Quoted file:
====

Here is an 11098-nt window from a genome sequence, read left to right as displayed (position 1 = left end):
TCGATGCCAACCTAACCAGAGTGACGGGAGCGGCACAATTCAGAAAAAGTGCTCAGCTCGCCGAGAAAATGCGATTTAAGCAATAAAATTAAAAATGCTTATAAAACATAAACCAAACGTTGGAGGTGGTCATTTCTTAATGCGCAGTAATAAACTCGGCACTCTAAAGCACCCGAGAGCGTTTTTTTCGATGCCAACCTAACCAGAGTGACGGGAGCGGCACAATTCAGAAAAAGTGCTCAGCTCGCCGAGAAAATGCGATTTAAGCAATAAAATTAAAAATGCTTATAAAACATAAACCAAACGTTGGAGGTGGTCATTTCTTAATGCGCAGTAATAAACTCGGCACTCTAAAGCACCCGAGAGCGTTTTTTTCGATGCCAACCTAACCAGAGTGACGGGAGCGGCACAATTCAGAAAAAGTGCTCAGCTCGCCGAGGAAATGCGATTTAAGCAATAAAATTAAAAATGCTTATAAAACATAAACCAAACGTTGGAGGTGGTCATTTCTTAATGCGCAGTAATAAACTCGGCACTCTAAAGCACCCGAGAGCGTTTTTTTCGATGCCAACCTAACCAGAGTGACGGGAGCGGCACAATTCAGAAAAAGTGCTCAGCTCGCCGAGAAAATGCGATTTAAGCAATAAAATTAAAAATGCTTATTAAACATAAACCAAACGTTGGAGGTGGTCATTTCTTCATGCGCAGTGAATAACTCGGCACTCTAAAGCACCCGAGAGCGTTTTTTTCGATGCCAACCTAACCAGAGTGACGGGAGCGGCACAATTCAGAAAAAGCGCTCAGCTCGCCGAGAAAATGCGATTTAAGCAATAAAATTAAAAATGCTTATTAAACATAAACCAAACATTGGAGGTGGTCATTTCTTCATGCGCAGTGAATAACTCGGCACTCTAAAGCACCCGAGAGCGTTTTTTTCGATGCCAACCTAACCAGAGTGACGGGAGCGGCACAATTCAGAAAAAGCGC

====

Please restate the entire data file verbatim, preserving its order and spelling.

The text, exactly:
Here is an 11098-nt window from a genome sequence, read left to right as displayed (position 1 = left end):
TCGATGCCAACCTAACCAGAGTGACGGGAGCGGCACAATTCAGAAAAAGTGCTCAGCTCGCCGAGAAAATGCGATTTAAGCAATAAAATTAAAAATGCTTATAAAACATAAACCAAACGTTGGAGGTGGTCATTTCTTAATGCGCAGTAATAAACTCGGCACTCTAAAGCACCCGAGAGCGTTTTTTTCGATGCCAACCTAACCAGAGTGACGGGAGCGGCACAATTCAGAAAAAGTGCTCAGCTCGCCGAGAAAATGCGATTTAAGCAATAAAATTAAAAATGCTTATAAAACATAAACCAAACGTTGGAGGTGGTCATTTCTTAATGCGCAGTAATAAACTCGGCACTCTAAAGCACCCGAGAGCGTTTTTTTCGATGCCAACCTAACCAGAGTGACGGGAGCGGCACAATTCAGAAAAAGTGCTCAGCTCGCCGAGGAAATGCGATTTAAGCAATAAAATTAAAAATGCTTATAAAACATAAACCAAACGTTGGAGGTGGTCATTTCTTAATGCGCAGTAATAAACTCGGCACTCTAAAGCACCCGAGAGCGTTTTTTTCGATGCCAACCTAACCAGAGTGACGGGAGCGGCACAATTCAGAAAAAGTGCTCAGCTCGCCGAGAAAATGCGATTTAAGCAATAAAATTAAAAATGCTTATTAAACATAAACCAAACGTTGGAGGTGGTCATTTCTTCATGCGCAGTGAATAACTCGGCACTCTAAAGCACCCGAGAGCGTTTTTTTCGATGCCAACCTAACCAGAGTGACGGGAGCGGCACAATTCAGAAAAAGCGCTCAGCTCGCCGAGAAAATGCGATTTAAGCAATAAAATTAAAAATGCTTATTAAACATAAACCAAACATTGGAGGTGGTCATTTCTTCATGCGCAGTGAATAACTCGGCACTCTAAAGCACCCGAGAGCGTTTTTTTCGATGCCAACCTAACCAGAGTGACGGGAGCGGCACAATTCAGAAAAAGCGC